Visa report calculates worldwide cost of off-the-books cash-based economy
More than 23 percent of the world's economy operates outside the purview of governments, with the result that more than $10.7 trillion of economic activity annually goes unreported, according to a new study commissioned by Visa.
According to a news release, Digital Payments and the Global Informal Economyis a first-of-its-kind study and report that measures the size of the informal economy across 60 countries over a 10-year period. It additionally explores how digital payments might reduce the size of the informal economy and boost GDP and tax revenue in these countries.
The report argues that the informal economy has wide-reaching negative effects, limiting governments' ability to provide services, damaging business competition, fostering unfair labor practices, and leaving workers vulnerable in an unregulated environment with a limited safety net.
The report finds that "increasing digital payments by 10 percent across all markets studied for five consecutive years can shrink the informal economy from 23 percent of the world's economy down to 19 percent … ," adding as much as $1.5 trillion to global GDP by 2021.
According to the release, many governments around the world are increasingly embracing digital payments as a way to reduce informal transactions. Since 2014, more than 65 percent of government policies aimed at reducing the informal economy have involved measures related to digital payments.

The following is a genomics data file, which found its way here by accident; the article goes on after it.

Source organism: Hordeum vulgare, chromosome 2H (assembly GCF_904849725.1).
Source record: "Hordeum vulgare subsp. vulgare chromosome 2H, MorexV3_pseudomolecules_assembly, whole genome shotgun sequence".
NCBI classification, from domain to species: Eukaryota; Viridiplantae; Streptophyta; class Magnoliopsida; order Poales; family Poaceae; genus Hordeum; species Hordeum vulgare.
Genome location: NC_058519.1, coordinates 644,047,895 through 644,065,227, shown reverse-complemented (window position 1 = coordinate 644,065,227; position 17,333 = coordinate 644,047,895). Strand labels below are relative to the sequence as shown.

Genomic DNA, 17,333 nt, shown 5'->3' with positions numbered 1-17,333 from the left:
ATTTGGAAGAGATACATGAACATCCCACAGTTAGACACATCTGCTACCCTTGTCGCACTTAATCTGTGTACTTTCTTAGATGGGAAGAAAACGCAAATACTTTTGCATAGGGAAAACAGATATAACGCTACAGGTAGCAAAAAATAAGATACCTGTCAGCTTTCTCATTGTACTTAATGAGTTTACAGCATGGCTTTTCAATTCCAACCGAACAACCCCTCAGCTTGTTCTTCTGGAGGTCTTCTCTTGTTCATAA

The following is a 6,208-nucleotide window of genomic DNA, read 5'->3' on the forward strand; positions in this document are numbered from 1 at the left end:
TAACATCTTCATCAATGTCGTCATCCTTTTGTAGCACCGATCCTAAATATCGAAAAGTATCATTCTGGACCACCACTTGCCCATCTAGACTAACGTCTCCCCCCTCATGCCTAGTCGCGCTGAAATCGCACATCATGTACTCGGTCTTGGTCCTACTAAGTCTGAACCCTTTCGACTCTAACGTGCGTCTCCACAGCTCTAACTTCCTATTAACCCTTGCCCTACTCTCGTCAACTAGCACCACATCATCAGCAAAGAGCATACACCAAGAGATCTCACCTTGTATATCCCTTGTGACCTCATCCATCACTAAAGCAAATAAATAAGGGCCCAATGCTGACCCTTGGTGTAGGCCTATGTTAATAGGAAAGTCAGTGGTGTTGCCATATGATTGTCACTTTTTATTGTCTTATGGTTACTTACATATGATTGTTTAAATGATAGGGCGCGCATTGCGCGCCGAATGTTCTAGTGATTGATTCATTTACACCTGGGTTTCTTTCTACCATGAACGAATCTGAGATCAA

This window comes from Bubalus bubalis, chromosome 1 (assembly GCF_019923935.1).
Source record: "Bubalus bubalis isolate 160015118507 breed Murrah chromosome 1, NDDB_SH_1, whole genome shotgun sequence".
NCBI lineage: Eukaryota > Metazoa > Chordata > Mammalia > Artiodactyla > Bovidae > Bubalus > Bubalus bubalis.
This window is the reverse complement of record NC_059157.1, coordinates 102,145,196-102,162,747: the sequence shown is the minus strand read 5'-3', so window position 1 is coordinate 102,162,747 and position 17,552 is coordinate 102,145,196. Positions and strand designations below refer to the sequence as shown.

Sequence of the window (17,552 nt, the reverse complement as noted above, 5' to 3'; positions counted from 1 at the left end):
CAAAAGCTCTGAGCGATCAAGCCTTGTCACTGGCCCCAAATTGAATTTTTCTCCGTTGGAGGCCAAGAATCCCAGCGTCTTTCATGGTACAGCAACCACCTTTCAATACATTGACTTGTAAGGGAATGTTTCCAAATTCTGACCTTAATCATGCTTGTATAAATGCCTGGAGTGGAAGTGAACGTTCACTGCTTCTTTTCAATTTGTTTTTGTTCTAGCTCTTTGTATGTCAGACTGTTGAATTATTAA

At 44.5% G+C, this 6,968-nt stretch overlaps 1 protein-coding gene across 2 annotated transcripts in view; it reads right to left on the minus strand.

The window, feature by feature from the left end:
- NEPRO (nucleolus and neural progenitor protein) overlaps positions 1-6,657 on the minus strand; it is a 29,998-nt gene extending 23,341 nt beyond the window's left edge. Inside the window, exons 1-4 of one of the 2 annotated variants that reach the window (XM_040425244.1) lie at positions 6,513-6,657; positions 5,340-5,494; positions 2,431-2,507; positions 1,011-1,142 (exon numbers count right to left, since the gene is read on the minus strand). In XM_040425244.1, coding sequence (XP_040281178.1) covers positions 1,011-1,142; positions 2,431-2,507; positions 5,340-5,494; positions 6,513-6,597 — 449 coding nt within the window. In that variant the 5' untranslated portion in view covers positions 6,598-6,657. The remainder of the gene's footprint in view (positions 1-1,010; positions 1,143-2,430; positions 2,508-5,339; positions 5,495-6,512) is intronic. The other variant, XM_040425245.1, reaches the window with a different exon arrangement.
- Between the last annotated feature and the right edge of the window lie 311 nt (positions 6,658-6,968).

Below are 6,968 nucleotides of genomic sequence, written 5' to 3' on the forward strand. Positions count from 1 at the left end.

"While informality remains a sizable challenge, shifting transactions from cash to digital payments holds great promise for individuals, businesses, and governments," Ellen Richey, Visa vice chairman and chief risk officer, said in the release. "Digitizing payments can bring an array of benefits, including greater inclusion and stronger economic growth."
The study explores policies that include:
- Encouraging government adoption of digital payments.
- Promoting the use of digital payments by offering value-added tax rebates.
- Subsidizing funds that support the development and expansion of acceptance infrastructure.
- Accelerating the use and acceptance of contactless payments.
For the study, management consulting firm A.T. Kearney analyzed the global informal economy across 60 markets that account for 94 percent of global economic output. Professor Friedrich Schneider of Johannes Kepler University in Linz, Austria, implemented the model to calculate the study's results, using 10 years of data for the decade starting in 2007 and more than 30 variables to calculate the size of the legal informal economy, excluding universally illegal activities, such as human trafficking and the production and trade of illicit drugs and banned weapons.